TAHITI: Temaru's support for independence upsets Paris


Norm Dixon

Since Oscar Temaru was elected president of Tahiti Nui (French Polynesia) in June 2004, he has infuriated the Pacific country's colonial masters in Paris. The furore over Temaru's July 28 leaking of a letter confirming that the French government has systematically covered up the link between its atmospheric nuclear tests in the Pacific and Tahiti's high cancer rates is just the latest confrontation. It is Temaru's unstinting support for Tahiti's eventual independence that has Paris searching for ways to defeat him.

The French government has refused to accept Temaru's shock 2004 victory over the unquestioningly pro-French Gaston Flosse, which abruptly ended his 20-year reign. However, Temaru's new Union for Democracy (UPLD) coalition government, which included several parties that support "autonomy" rather than full independence, did not call for a break with Paris. Rather, it called for taui (change).

According to Pacific scholar Lorenz Gonschor, writing in the Spring 2006 edition of the Contemporary Pacific, taui "implied a new cultural orientation, away from the French influence and back to the country's Maohi (indigenous Polynesian) roots, as well as toward a more pan-Pacific perspective". This new attitude was on display in August 2004 when Temaru attended the Pacific Islands Forum in Apia, Samoa, at which Tahiti was granted observer status.

However, while his coalition government took a cautious approach on the question of Tahiti's ties to Paris, Temaru personally continued his campaign for eventual independence. In his capacity as leader of the pro-independence Tavini Huiraatira (Polynesian Liberation Front), rather than as French Polynesia's president, in August 2004 Temaru demanded that Tahiti be reinscribed on the United Nation's list of non-self-governing territories. Temaru also proposed that, following a period of autonomy, Tahiti's people be allowed to vote in a referendum on independence — a process similar to that taking place in Kanaky (New Caledonia).

France and its proxies in Tahiti moved immediately to overthrow Temaru. The UPLD coalition government majority came under sustained attack in the fractious French Polynesia Assembly (Tahiti's parliament), with individual MPs being lured from the majority to the pro-French opposition. After a number of MPs chopped and changed between the parliamentary blocs several times, Temaru's government finally lost its majority on September 24, 2004. On October 9, by 29 votes to 28, the assembly passed a "motion of censure" that ended Temaru's presidency.

'Legal coup'

Temaru demanded that France dissolve the assembly and call a new election so that the clear majority won by the UPLD coalition at the polls five months earlier could be restored. The right-wing government of French President Jacques Chirac refused. On October 16, more than 22,000 people mobilised in the capital Papeete in support of Temaru's call for a new election. A petition signed by 43,000 people was also presented.

On October 22, Flosse was "unanimously" elected president by the French Polynesia Assembly after the assembly building was occupied by the Groupement d'Intervention de la Polynesie (GIP), a paramilitary force set up under the previous Flosse regime and loyal only to him. Temaru supporters could not attend. Assembly speaker Antony Geros was illegally replaced by a Flosse supporter, under orders from the French High Commissioner.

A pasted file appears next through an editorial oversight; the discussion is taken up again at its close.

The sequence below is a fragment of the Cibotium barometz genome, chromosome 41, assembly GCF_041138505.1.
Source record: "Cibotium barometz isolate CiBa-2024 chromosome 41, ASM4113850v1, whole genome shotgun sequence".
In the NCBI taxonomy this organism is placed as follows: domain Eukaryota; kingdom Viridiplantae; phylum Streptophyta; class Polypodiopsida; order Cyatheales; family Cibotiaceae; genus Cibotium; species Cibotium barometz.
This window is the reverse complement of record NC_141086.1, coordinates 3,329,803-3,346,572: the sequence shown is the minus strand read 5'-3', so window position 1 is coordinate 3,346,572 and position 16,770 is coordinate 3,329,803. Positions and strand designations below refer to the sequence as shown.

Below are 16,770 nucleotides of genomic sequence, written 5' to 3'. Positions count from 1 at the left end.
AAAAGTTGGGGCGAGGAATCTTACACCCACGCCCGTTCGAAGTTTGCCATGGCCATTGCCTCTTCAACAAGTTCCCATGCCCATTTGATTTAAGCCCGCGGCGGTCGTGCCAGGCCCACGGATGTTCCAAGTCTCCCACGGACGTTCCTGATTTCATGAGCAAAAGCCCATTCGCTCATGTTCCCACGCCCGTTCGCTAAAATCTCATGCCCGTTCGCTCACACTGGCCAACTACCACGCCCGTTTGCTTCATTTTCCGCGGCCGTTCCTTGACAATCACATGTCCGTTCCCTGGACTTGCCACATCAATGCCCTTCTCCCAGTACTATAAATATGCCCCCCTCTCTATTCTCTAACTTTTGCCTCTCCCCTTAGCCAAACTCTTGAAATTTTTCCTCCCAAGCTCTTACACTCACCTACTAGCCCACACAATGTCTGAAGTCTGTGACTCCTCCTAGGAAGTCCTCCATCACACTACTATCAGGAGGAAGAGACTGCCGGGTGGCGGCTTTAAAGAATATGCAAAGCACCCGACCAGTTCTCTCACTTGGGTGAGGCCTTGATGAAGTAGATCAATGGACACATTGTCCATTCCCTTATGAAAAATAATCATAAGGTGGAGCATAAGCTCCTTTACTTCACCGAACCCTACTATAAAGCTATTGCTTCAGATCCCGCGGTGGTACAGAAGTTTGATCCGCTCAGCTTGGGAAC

In response to what he described as a "legal coup", Temaru declared that he remained the legitimate president of the country, and he, his cabinet and hundreds of supporters occupied the presidential palace. UPLD supporters also began to occupy public buildings, while government workers went on strike and also occupied their workplaces, paralysing the capital.

As the crisis continued into November, France's highest administrative court backed a frivolous electoral complaint by Flosse against a constituent party of the UPLD. Flosse claimed that the fact that the curtains in the polling booth in Mahina, on Tahiti's east coast, were the same colour as that adopted by the region's UPLD affiliate, it could have influenced the way the votes were cast. The results of 37 seats in the area were declared null and void and by-elections called. At the same time, more serious breaches by the pro-French parties were disregarded.

While Tahiti remained deadlocked without a functioning executive government, the by-elections set for February 13 became a de facto referendum on who should govern. The popular mobilisation for Temaru and the UPLD also began to tell. In the lead-up to the vote the five-party UPLD coalition was strengthened by the addition of two more parties, while Flosse's forces were weakened by the desertion of two prominent leaders.

According to Gonschor's Spring 2006 Contemporary Pacific article, Flosse's supporters "once again tried to polarise voters between the political concepts of autonomy (implying ties with France) and independence", however the resulting campaign backfired as it "polarised society to a degree seldom seen before. Almost all households declared themselves by hoisting either Temaru's light blue and white flag, or Flosse's orange banner. On February 5 [2005], the campaign reached its climax with another march of 15,000 to 25,000 UPLD supporters in downtown Papeete."